It's this infectious, just-shy-of-annoying sunniness--even more than the quick one-liners and freakishly detailed automotive expertise they dole out to callers--that makes Car Talk the No. 1 non-news show on NPR, reaching 3 million listeners through more than 500 stations. "Most people are miserable for no reason. We live in a world that's pretty perfect. You wake up every morning and your car starts and you're healthy," says Ray, 51. "We are just reveling in the misery of others," clarifies Tom, 63. "They call us and tell us their cars burst into flames, and we're just happy our cars didn't burst into flames." Not all the salmon stayed in his mouth after delivering that one.
With all this exuberance it's strange that the Magliozzis would write In Our Humble Opinion: Car Talk's Click and Clack Rant and Rave (Perigee Books; $20), a 268-page book in which the brothers take four-page turns complaining. They whine about car manufacturers, but also about Starbucks, the Founding Fathers and bottled water. Much of it is smart, but none of it works as well as the radio show. Mostly because you can't hear them laugh.
But it turns out that these kindly ex-hippies really do have some gripes--especially Tom. They almost never give interviews because, as Tom puts it, "we hate the media." He gets even more specific. "Especially the newsmagazines. Someone has been sending me a gratis copy of TIME. I already canceled my subscription to TIME because I don't like TIME." And TIME is one of the lucky ones they agreed to meet with.
The Magliozzis, who grew up in East Cambridge, went to the Massachusetts Institute of Technology (Tom majored in engineering, Ray in humanities) and still live a few blocks from each other in the suburbs. They don't leave the Boston area much. "We did a book tour," says Ray. "We went to Worcester, downtown Boston and Brookline. Worcester was a schlep."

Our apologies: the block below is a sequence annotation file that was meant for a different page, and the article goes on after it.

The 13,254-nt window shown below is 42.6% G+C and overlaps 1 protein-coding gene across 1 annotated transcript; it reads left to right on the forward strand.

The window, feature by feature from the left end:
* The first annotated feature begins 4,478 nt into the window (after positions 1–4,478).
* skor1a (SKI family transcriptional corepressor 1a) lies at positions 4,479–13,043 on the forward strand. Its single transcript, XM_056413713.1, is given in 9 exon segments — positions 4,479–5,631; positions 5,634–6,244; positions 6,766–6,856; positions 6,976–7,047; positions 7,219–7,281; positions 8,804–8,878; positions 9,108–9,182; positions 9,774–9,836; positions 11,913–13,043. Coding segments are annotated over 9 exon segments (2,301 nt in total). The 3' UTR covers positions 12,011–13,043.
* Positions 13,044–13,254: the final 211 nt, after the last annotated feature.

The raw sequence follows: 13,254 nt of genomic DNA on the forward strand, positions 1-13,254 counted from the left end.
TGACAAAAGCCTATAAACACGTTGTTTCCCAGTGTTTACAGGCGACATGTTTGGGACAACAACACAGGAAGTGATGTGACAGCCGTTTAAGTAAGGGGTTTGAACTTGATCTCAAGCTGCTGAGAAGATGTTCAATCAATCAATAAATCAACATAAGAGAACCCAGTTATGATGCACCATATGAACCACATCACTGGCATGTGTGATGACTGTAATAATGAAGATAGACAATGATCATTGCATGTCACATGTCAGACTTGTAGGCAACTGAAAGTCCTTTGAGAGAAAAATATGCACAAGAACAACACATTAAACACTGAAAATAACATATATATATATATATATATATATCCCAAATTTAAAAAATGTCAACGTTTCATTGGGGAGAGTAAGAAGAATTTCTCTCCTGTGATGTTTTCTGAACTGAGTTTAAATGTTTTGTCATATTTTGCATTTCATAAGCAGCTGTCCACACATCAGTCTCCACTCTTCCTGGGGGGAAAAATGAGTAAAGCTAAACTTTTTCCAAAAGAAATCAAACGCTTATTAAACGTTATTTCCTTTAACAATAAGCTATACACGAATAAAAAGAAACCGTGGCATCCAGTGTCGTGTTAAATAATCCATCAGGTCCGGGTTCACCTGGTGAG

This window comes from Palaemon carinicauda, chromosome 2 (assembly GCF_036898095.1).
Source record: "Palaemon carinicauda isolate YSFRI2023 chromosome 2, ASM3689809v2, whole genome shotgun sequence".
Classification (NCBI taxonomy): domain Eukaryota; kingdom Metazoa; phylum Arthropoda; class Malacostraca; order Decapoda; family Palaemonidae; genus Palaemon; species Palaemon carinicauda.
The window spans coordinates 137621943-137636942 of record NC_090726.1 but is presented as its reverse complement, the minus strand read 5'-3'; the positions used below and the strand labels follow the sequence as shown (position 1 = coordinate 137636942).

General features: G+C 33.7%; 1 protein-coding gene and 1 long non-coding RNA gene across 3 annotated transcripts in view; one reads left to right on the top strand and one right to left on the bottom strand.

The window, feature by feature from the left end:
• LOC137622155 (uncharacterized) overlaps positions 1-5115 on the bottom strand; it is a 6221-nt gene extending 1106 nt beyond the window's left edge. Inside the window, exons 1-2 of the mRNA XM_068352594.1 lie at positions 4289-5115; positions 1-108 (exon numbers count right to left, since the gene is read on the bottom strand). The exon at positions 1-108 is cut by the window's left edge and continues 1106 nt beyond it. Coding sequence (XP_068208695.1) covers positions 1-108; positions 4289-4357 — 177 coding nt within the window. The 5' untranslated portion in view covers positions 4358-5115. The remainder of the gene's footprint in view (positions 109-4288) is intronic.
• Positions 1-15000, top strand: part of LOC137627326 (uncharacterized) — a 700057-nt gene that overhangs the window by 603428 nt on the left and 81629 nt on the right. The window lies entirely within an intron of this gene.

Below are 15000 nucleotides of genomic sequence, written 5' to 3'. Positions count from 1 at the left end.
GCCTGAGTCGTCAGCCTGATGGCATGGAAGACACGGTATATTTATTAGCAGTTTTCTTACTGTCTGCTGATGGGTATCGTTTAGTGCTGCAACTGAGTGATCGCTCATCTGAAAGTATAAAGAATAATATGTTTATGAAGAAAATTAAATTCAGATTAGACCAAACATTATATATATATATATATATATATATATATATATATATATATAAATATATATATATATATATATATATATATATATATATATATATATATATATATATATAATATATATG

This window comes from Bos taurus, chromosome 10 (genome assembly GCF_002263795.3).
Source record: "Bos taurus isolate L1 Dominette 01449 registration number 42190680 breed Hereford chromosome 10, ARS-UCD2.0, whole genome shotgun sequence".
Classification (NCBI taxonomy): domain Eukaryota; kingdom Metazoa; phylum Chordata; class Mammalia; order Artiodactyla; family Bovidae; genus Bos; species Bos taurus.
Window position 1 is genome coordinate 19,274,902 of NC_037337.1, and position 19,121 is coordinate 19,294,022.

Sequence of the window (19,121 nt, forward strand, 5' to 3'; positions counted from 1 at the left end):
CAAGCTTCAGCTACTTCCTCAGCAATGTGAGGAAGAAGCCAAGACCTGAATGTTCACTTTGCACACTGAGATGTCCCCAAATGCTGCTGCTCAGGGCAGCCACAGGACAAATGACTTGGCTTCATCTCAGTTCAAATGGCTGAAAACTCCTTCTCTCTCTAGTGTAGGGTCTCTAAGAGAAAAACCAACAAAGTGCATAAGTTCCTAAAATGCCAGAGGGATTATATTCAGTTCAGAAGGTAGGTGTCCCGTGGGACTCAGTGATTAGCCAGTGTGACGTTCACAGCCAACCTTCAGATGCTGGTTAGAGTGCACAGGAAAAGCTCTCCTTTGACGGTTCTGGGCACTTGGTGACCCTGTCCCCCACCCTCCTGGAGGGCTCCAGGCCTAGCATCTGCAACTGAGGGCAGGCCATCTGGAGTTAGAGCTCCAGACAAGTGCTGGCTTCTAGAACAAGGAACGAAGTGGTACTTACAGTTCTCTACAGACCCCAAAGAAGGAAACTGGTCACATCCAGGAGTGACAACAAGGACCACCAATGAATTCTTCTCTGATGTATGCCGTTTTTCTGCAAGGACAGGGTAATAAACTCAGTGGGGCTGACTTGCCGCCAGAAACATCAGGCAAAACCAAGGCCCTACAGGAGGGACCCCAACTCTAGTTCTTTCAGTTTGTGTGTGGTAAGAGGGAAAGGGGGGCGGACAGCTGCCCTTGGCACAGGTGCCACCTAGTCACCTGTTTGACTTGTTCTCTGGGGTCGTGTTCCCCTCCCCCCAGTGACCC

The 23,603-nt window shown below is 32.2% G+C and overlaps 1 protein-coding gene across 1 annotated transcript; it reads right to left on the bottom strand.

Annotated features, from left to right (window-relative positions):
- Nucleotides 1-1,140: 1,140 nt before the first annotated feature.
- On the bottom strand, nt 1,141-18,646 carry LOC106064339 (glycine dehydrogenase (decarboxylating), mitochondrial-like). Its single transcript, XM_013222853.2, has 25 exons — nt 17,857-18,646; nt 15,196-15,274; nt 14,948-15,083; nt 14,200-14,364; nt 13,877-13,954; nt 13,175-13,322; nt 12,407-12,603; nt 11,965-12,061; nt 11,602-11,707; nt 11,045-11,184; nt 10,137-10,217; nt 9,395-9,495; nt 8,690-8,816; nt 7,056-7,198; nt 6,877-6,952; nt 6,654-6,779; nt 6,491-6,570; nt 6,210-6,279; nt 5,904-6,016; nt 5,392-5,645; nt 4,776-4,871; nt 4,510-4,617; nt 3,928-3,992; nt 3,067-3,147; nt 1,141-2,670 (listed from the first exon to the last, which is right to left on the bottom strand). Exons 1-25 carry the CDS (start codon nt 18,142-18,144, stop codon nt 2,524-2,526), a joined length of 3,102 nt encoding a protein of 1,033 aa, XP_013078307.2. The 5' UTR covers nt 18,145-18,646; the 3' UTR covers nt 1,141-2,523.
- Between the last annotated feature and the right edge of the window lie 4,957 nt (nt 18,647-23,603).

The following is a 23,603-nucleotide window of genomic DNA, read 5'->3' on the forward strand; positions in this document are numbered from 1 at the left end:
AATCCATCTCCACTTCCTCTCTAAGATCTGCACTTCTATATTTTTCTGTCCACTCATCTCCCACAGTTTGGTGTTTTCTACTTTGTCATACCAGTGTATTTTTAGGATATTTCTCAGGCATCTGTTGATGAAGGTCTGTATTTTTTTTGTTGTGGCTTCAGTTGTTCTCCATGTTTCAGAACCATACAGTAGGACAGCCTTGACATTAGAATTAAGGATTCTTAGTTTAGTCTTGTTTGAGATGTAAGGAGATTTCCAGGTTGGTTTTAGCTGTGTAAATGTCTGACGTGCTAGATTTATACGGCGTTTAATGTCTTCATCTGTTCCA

Like all long-term NPR folk, they don't care a lot about money. In 1973, Tom, sick of engineering for major corporations, quit his job and opened a do-it-yourself garage with his tinkering younger sibling, then a frustrated high school teacher. A few years later they were invited to be on a panel of mechanics on a local radio program; they soon had their own show. The brothers have been offered lucrative deals on commercial radio stations but turned them down because they seemed like a lot more work. "Most people have overestimated how much money they need and have miscalculated the work-to-play ratio," says Ray. "Except us." Tom, who is shooting rubber bands at the leftover brownies, nods in agreement.
But, for lazy guys, they put out a lot of product. In addition to the Wednesday-morning taping of the hour-long radio show, the brothers write the Car Talk section of as well as a syndicated newspaper column. And Ray still runs a Boston garage. Asked whether he overcharges his customers slightly because of his celebrity, Ray responds, "No, we overcharge them a lot. We get cars that have been to 20 other garages. It's a lot of pressure. I'm expected to perform." Even though he spends much of his radio show accusing mechanics of cheating their customers, Ray says most mechanics are no more crooked than any other professionals. "Your lawyer is double-billing you for everything, but you trust him because he wears a tie. That's why all my mechanics wear ties," Ray says. Tom loves this one. But not, of course, as much as Ray.
Despite their complaints, it's clear that they love cars. Even though they often drive swanky test models from car companies (10 of which Tom has dented), Ray adores his '87 Dodge Colt Vista and Tom is proud of his new red '52 convertible MG that he bought for $9,000--more than he has spent cumulatively for all the cars he has bought in his life. Cars, they insist, bond all Americans. "We can do a show about cars because everybody has cars," Tom explains, straightening his Home Depot hat and throwing his backpack over his shoulder. "We couldn't do a show called Brain Talk."